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Spindle assembly checkpoint inactivation fails to suppress neuroblast tumour formation in aurA mutant Drosophila.

Caous R, Pascal A, Romé P, Richard-Parpaillon L, Karess R, Giet R - Nat Commun (2015)

Bottom Line: By contrast, disrupting the SAC in the aurA mutant does not prevent NB amplification, tumour formation or chromosome segregation.Thus, the NBs of aurA mutants present delayed mitosis, with accurate chromosome segregation occurring in a SAC-independent manner.We report here the existence of an Aurora A-dependent mechanism promoting efficient, timed cyclin B degradation.

View Article: PubMed Central - PubMed

Affiliation: Institut de Génétique et Développement de Rennes-Université de Rennes I-CNRS- UMR 6290, 2 avenue du Pr Léon Bernard, 35043 Rennes, France.

ABSTRACT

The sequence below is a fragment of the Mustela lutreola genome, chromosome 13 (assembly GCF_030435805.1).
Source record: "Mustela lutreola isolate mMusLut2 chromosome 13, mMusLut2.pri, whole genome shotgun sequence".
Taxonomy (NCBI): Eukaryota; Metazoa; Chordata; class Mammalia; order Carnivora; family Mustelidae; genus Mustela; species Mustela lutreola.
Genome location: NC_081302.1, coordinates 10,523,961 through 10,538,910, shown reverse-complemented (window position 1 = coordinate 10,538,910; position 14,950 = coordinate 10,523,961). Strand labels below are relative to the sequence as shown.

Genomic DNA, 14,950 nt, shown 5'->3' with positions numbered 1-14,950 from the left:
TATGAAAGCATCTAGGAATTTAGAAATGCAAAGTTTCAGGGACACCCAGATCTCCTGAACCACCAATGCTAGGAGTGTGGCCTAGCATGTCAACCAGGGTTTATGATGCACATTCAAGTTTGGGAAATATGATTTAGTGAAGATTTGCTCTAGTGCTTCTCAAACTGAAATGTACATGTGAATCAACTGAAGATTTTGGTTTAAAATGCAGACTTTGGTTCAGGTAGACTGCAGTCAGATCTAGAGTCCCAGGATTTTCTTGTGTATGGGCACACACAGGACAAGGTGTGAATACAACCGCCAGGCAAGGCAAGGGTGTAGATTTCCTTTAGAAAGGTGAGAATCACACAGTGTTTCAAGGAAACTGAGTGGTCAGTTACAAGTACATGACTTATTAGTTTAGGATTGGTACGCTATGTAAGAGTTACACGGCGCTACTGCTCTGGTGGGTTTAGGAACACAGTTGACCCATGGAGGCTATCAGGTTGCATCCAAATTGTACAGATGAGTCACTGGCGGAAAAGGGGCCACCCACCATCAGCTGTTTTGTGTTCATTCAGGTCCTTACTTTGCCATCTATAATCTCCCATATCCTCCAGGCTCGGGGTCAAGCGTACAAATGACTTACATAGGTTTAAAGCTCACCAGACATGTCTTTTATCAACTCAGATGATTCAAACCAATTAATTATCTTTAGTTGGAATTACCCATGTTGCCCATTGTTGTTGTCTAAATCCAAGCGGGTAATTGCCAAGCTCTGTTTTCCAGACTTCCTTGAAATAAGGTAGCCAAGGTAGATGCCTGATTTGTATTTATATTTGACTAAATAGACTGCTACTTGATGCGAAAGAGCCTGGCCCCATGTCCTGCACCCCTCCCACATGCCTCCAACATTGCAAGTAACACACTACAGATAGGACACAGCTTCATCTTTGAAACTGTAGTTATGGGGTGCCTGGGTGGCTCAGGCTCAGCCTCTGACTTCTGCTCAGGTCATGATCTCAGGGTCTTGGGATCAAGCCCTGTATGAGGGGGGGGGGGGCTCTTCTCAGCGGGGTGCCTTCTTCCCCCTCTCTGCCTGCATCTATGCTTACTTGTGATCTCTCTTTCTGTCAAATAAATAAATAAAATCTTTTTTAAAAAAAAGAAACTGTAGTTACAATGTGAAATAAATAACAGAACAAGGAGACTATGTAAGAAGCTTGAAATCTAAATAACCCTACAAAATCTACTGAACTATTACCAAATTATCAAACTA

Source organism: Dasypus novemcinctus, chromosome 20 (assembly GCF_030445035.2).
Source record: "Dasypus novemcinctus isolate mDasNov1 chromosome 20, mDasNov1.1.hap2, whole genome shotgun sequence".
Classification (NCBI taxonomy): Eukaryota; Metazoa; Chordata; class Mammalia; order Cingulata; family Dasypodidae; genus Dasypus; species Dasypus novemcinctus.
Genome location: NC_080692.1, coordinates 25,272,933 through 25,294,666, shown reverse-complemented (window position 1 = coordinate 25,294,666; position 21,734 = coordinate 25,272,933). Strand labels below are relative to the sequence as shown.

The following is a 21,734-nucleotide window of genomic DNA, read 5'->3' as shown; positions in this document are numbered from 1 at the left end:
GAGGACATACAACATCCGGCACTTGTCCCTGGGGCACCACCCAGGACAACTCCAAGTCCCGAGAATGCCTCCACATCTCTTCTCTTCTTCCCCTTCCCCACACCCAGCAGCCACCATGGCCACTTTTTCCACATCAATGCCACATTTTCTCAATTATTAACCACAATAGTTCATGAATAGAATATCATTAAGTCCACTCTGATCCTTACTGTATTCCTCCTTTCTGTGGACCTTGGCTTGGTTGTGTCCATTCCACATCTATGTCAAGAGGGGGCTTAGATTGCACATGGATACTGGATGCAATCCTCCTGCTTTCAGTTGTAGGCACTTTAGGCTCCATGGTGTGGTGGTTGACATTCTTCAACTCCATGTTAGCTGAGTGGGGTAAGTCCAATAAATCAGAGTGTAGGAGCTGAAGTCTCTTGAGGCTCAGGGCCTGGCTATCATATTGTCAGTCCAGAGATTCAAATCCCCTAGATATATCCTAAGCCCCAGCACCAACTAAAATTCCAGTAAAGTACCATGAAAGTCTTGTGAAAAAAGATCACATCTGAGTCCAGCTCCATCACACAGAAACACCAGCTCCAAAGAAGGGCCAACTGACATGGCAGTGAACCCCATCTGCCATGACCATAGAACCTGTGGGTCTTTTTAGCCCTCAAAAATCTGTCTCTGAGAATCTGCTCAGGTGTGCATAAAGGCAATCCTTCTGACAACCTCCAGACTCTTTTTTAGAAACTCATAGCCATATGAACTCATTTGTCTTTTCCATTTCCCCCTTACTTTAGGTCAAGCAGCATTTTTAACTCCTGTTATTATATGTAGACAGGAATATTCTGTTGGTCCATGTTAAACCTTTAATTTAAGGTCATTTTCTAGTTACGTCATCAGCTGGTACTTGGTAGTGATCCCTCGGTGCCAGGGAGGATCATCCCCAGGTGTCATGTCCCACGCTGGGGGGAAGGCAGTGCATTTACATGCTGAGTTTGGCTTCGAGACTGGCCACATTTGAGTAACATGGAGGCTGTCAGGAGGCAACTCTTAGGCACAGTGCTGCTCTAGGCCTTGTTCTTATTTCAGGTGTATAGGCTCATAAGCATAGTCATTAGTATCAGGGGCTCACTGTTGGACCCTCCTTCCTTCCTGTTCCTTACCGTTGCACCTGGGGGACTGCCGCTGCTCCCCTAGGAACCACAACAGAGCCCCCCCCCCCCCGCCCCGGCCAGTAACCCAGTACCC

Tissue homeostasis requires accurate control of cell proliferation, differentiation and chromosome segregation. Drosophila sas-4 and aurA mutants present brain tumours with extra neuroblasts (NBs), defective mitotic spindle assembly and delayed mitosis due to activation of the spindle assembly checkpoint (SAC). Here we inactivate the SAC in aurA and sas-4 mutants to determine whether the generation of aneuploidy compromises NB proliferation. Inactivation of the SAC in the sas-4 mutant impairs NB proliferation and disrupts euploidy. By contrast, disrupting the SAC in the aurA mutant does not prevent NB amplification, tumour formation or chromosome segregation. The monitoring of Mad2 and cyclin B dynamics in live aurA NBs reveals that SAC satisfaction is not coupled to cyclin B degradation. Thus, the NBs of aurA mutants present delayed mitosis, with accurate chromosome segregation occurring in a SAC-independent manner. We report here the existence of an Aurora A-dependent mechanism promoting efficient, timed cyclin B degradation.